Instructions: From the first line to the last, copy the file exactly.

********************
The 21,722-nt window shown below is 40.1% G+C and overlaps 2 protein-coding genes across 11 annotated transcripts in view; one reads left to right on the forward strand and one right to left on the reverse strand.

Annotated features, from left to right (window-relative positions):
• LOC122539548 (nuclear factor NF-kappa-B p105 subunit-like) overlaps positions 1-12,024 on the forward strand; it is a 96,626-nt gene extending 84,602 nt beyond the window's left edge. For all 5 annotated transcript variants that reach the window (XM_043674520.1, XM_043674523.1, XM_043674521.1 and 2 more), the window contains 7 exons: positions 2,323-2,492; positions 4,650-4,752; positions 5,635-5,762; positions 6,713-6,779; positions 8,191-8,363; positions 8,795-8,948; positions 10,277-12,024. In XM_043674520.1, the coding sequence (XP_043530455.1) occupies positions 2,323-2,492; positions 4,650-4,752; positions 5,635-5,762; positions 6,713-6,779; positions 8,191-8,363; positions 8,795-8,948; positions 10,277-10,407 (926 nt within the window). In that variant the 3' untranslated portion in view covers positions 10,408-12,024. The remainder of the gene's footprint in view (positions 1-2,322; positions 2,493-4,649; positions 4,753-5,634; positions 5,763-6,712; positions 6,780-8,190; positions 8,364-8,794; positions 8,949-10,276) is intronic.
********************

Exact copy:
The 21,722-nt window shown below is 40.1% G+C and overlaps 2 protein-coding genes across 11 annotated transcripts in view; one reads left to right on the forward strand and one right to left on the reverse strand.

Annotated features, from left to right (window-relative positions):
• LOC122539548 (nuclear factor NF-kappa-B p105 subunit-like) overlaps positions 1-12,024 on the forward strand; it is a 96,626-nt gene extending 84,602 nt beyond the window's left edge. For all 5 annotated transcript variants that reach the window (XM_043674520.1, XM_043674523.1, XM_043674521.1 and 2 more), the window contains 7 exons: positions 2,323-2,492; positions 4,650-4,752; positions 5,635-5,762; positions 6,713-6,779; positions 8,191-8,363; positions 8,795-8,948; positions 10,277-12,024. In XM_043674520.1, the coding sequence (XP_043530455.1) occupies positions 2,323-2,492; positions 4,650-4,752; positions 5,635-5,762; positions 6,713-6,779; positions 8,191-8,363; positions 8,795-8,948; positions 10,277-10,407 (926 nt within the window). In that variant the 3' untranslated portion in view covers positions 10,408-12,024. The remainder of the gene's footprint in view (positions 1-2,322; positions 2,493-4,649; positions 4,753-5,634; positions 5,763-6,712; positions 6,780-8,190; positions 8,364-8,794; positions 8,949-10,276) is intronic.